It adds that a University of Edinburgh-led team collected fecal samples at 10 time points from 46 babies born by Caesarean section and 74 babies born vaginally for analysis. The team reported at the European Congress of Clinical Microbiology and Infectious Diseases that the two groups of infants had different microbiomes, according to the Guardian. It notes that mothers were only given antibiotics after having given birth and that there were still differences between babies that were bottle-fed, indicating that antibiotic exposure through breast milk couldn't account for the effect.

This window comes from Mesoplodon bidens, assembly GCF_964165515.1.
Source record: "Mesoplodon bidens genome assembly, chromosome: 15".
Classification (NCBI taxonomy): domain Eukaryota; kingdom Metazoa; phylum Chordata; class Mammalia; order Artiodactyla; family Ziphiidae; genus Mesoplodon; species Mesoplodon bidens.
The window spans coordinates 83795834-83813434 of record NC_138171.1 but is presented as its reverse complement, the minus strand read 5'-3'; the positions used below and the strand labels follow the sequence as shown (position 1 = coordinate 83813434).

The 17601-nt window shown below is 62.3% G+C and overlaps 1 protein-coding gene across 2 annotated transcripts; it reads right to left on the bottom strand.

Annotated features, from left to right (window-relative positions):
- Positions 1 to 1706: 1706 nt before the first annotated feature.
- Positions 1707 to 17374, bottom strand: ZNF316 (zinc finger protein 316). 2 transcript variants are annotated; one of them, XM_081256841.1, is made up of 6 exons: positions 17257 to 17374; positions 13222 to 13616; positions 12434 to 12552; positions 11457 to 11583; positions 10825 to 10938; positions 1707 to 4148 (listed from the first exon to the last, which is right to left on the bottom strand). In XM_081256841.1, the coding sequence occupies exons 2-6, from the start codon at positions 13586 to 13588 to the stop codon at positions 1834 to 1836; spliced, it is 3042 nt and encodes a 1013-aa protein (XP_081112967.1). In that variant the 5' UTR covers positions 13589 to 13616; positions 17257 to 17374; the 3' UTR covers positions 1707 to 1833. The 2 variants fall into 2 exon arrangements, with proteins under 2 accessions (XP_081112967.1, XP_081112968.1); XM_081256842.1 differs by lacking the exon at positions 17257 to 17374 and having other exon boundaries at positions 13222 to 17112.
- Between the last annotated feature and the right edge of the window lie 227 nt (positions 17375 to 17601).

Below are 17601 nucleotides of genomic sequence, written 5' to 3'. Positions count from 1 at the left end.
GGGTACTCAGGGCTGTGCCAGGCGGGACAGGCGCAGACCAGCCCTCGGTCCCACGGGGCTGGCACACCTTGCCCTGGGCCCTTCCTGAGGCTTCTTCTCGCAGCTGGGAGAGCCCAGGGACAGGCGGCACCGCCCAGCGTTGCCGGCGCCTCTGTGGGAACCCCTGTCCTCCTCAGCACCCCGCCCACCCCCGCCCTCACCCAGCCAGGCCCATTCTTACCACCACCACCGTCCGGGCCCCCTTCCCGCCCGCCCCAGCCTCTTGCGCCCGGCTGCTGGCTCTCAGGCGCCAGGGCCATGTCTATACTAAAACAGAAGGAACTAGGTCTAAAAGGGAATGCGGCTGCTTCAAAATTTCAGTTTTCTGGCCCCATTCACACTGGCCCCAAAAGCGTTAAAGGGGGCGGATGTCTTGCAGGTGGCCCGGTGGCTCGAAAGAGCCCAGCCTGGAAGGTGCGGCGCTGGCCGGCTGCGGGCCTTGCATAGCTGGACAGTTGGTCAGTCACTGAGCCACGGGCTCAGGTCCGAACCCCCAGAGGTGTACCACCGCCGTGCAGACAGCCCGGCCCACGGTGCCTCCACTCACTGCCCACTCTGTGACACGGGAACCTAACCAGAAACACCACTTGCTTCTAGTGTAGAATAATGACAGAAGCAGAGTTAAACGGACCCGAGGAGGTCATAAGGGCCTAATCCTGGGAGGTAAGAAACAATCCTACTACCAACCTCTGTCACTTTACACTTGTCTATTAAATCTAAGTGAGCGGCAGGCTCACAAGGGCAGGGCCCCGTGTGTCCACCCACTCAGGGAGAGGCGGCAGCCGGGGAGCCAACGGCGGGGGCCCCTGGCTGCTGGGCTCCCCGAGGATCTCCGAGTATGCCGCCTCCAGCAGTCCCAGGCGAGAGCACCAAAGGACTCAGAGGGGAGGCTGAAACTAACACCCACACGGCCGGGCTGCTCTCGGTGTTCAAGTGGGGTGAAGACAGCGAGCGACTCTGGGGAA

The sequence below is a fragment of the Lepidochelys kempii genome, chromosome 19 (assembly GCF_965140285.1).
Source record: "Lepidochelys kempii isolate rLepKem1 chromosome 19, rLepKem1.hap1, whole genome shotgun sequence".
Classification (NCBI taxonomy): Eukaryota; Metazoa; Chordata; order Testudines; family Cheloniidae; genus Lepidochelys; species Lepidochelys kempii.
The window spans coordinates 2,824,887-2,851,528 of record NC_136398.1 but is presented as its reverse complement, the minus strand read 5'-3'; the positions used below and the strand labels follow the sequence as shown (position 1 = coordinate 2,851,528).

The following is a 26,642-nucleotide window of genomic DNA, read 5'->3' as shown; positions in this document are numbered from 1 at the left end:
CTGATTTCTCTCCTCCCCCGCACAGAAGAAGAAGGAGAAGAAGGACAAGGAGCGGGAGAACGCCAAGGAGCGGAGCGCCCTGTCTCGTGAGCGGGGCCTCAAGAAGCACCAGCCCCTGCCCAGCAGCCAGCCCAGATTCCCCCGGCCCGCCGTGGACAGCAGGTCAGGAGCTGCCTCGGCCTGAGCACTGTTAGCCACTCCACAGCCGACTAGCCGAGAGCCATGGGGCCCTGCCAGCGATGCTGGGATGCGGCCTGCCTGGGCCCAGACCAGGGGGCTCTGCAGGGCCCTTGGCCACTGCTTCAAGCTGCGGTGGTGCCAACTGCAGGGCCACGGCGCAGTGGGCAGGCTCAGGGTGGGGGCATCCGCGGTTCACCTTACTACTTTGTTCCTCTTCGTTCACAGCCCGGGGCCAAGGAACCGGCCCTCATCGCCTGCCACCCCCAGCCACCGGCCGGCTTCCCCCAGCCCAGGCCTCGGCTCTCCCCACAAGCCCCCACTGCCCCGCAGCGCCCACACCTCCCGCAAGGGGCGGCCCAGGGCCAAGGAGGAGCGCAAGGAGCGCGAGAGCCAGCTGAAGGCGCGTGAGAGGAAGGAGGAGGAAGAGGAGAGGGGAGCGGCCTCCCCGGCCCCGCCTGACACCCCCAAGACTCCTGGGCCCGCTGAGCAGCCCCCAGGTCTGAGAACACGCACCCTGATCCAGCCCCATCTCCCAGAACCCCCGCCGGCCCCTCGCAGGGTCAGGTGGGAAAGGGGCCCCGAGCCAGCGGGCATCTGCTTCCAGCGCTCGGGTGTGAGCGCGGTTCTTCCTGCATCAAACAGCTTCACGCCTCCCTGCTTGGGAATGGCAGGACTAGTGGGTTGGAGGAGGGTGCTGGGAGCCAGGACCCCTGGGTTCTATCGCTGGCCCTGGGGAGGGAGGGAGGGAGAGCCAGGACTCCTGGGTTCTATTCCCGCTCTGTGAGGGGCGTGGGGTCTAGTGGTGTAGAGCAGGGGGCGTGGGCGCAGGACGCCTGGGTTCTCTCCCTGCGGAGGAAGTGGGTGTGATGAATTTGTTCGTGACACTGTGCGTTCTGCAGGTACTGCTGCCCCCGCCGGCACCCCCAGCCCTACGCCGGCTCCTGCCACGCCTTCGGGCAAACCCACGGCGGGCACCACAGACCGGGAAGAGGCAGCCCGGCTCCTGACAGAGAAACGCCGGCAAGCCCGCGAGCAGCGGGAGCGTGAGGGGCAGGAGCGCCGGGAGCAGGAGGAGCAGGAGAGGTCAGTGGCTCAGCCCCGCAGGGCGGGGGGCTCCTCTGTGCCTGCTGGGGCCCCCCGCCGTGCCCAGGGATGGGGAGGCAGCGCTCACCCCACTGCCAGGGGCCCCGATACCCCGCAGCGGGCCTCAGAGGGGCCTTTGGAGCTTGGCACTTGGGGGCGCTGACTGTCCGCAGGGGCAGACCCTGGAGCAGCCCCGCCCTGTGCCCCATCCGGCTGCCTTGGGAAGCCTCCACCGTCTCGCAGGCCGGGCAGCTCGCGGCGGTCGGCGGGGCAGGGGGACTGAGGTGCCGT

Instead, the Guardian reports that these findings indicate that delivery method influences infants' microbial makeup. "We feel that it is proved that mode of delivery is an important driver or modifier of the gut microbiome in young infants," Edinburgh's Debby Bogaert tells it.
A second study from researchers in Finland, it adds, further tied infants' early gut microbiomes to later risk of obesity.